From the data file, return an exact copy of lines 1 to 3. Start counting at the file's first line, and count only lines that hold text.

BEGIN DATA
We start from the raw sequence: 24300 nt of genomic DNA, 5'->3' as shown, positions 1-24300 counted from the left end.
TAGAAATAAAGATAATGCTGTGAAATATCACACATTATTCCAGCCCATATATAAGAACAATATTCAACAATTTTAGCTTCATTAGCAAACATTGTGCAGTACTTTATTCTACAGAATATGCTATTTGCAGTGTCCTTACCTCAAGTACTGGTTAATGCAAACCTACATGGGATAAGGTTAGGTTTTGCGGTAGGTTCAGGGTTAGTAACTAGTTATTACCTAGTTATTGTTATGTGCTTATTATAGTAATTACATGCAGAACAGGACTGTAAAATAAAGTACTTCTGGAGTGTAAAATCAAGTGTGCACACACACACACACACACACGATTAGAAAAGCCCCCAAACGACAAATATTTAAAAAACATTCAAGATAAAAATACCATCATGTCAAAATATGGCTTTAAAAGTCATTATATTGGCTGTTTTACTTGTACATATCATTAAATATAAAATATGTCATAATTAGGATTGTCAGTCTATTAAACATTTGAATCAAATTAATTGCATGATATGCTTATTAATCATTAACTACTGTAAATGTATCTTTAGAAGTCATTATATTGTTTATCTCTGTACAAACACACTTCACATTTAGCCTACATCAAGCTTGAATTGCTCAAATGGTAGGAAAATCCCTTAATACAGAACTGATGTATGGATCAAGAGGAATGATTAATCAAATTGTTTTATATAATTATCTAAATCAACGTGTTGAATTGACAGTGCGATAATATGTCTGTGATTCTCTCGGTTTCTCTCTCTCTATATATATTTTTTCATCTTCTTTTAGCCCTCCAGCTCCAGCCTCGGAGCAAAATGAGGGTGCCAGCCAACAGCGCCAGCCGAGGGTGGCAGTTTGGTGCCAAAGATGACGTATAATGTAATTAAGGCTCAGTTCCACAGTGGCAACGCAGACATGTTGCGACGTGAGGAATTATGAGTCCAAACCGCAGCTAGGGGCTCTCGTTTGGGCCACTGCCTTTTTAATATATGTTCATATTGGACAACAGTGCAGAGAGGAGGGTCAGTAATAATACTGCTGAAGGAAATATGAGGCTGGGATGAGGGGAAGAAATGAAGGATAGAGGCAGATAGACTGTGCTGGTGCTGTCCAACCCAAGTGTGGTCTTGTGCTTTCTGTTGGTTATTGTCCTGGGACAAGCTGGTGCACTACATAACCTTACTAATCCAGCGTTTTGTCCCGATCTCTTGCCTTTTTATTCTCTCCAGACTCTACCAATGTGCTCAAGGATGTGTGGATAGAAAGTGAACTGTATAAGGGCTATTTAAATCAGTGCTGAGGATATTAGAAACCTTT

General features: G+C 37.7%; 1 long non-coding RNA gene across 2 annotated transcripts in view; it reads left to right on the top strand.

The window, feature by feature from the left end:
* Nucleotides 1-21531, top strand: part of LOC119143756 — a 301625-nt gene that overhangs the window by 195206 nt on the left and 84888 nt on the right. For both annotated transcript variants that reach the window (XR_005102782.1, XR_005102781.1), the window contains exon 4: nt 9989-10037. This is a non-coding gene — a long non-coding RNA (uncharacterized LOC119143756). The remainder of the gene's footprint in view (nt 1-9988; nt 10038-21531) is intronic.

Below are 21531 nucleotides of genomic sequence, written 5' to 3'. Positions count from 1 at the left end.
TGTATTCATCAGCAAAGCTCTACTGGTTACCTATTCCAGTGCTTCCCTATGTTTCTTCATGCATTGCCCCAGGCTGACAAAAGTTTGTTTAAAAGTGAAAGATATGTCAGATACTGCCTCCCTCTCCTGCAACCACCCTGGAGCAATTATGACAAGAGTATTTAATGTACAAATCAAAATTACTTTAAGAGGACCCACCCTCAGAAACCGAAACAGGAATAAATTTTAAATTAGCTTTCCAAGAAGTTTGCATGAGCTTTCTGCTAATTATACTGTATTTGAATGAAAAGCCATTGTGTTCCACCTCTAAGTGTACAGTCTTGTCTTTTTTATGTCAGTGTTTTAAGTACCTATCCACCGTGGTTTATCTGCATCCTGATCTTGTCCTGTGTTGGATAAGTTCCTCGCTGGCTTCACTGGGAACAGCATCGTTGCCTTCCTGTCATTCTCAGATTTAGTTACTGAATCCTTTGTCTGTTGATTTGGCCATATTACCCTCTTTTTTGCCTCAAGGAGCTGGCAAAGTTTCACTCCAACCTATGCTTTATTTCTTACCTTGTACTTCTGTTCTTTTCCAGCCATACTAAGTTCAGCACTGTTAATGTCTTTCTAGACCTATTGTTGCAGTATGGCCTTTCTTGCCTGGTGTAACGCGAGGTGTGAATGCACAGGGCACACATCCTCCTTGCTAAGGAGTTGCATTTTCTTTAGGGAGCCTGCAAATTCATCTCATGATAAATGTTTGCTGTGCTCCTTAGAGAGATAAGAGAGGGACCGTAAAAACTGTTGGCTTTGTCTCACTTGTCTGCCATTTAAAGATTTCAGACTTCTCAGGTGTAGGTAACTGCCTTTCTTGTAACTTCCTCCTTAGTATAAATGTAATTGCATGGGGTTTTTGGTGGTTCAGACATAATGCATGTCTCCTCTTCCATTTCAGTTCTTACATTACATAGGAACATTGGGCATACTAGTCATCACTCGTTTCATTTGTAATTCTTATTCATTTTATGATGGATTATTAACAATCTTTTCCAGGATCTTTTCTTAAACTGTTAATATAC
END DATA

We start from the raw sequence: 24300 nt of genomic DNA, 5'->3' as shown, positions 1-24300 counted from the left end.
TAGAAATAAAGATAATGCTGTGAAATATCACACATTATTCCAGCCCATATATAAGAACAATATTCAACAATTTTAGCTTCATTAGCAAACATTGTGCAGTACTTTATTCTACAGAATATGCTATTTGCAGTGTCCTTACCTCAAGTACTGGTTAATGCAAACCTACATGGGATAAGGTTAGGTTTTGCGGTAGGTTCAGGGTTAGTAACTAGTTATTACCTAGTTATTGTTATGTGCTTATTATAGTAATTACATGCAGAACAGGACTGTAAAATAAAGTACTTCTGGAGTGTAAAATCAAGTGTGCACACACACACACACACACACGATTAGAAAAGCCCCCAAACGACAAATATTTAAAAAACATTCAAGATAAAAATACCATCATGTCAAAATATGGCTTTAAAAGTCATTATATTGGCTGTTTTACTTGTACATATCATTAAATATAAAATATGTCATAATTAGGATTGTCAGTCTATTAAACATTTGAATCAAATTAATTGCATGATATGCTTATTAATCATTAACTACTGTAAATGTATCTTTAGAAGTCATTATATTGTTTATCTCTGTACAAACACACTTCACATTTAGCCTACATCAAGCTTGAATTGCTCAAATGGTAGGAAAATCCCTTAATACAGAACTGATGTATGGATCAAGAGGAATGATTAATCAAATTGTTTTATATAATTATCTAAATCAACGTGTTGAATTGACAGTGCGATAATATGTCTGTGATTCTCTCGGTTTCTCTCTCTCTATATATATTTTTTCATCTTCTTTTAGCCCTCCAGCTCCAGCCTCGGAGCAAAATGAGGGTGCCAGCCAACAGCGCCAGCCGAGGGTGGCAGTTTGGTGCCAAAGATGACGTATAATGTAATTAAGGCTCAGTTCCACAGTGGCAACGCAGACATGTTGCGACGTGAGGAATTATGAGTCCAAACCGCAGCTAGGGGCTCTCGTTTGGGCCACTGCCTTTTTAATATATGTTCATATTGGACAACAGTGCAGAGAGGAGGGTCAGTAATAATACTGCTGAAGGAAATATGAGGCTGGGATGAGGGGAAGAAATGAAGGATAGAGGCAGATAGACTGTGCTGGTGCTGTCCAACCCAAGTGTGGTCTTGTGCTTTCTGTTGGTTATTGTCCTGGGACAAGCTGGTGCACTACATAACCTTACTAATCCAGCGTTTTGTCCCGATCTCTTGCCTTTTTATTCTCTCCAGACTCTACCAATGTGCTCAAGGATGTGTGGATAGAAAGTGAACTGTATAAGGGCTATTTAAATCAGTGCTGAGGATATTAGAAACCTTT

General features: G+C 37.7%; 1 long non-coding RNA gene across 2 annotated transcripts in view; it reads left to right on the top strand.